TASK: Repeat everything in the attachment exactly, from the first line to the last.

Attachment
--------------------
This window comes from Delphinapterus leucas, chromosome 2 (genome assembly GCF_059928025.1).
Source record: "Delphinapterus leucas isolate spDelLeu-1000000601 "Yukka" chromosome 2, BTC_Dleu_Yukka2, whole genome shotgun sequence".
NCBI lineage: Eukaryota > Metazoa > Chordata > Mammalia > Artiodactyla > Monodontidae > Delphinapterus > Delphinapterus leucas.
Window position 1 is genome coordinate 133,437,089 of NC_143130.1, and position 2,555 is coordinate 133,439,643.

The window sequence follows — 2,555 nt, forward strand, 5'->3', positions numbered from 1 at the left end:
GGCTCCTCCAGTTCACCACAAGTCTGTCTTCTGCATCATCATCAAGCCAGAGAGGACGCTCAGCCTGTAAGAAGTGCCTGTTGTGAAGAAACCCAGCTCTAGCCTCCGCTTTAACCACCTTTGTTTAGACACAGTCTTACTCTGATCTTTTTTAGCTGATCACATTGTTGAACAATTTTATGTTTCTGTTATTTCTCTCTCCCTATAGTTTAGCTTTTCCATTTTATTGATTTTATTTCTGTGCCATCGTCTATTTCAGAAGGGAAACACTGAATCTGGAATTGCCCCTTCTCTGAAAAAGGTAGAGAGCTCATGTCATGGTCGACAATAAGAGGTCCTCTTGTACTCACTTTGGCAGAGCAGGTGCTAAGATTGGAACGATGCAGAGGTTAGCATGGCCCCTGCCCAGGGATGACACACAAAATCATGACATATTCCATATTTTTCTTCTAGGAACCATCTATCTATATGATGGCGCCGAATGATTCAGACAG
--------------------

This window comes from Delphinapterus leucas, chromosome 2 (genome assembly GCF_059928025.1).
Source record: "Delphinapterus leucas isolate spDelLeu-1000000601 "Yukka" chromosome 2, BTC_Dleu_Yukka2, whole genome shotgun sequence".
NCBI lineage: Eukaryota > Metazoa > Chordata > Mammalia > Artiodactyla > Monodontidae > Delphinapterus > Delphinapterus leucas.
Window position 1 is genome coordinate 133,437,089 of NC_143130.1, and position 2,555 is coordinate 133,439,643.

The window sequence follows — 2,555 nt, forward strand, 5'->3', positions numbered from 1 at the left end:
GGCTCCTCCAGTTCACCACAAGTCTGTCTTCTGCATCATCATCAAGCCAGAGAGGACGCTCAGCCTGTAAGAAGTGCCTGTTGTGAAGAAACCCAGCTCTAGCCTCCGCTTTAACCACCTTTGTTTAGACACAGTCTTACTCTGATCTTTTTTAGCTGATCACATTGTTGAACAATTTTATGTTTCTGTTATTTCTCTCTCCCTATAGTTTAGCTTTTCCATTTTATTGATTTTATTTCTGTGCCATCGTCTATTTCAGAAGGGAAACACTGAATCTGGAATTGCCCCTTCTCTGAAAAAGGTAGAGAGCTCATGTCATGGTCGACAATAAGAGGTCCTCTTGTACTCACTTTGGCAGAGCAGGTGCTAAGATTGGAACGATGCAGAGGTTAGCATGGCCCCTGCCCAGGGATGACACACAAAATCATGACATATTCCATATTTTTCTTCTAGGAACCATCTATCTATATGATGGCGCCGAATGATTCAGACAG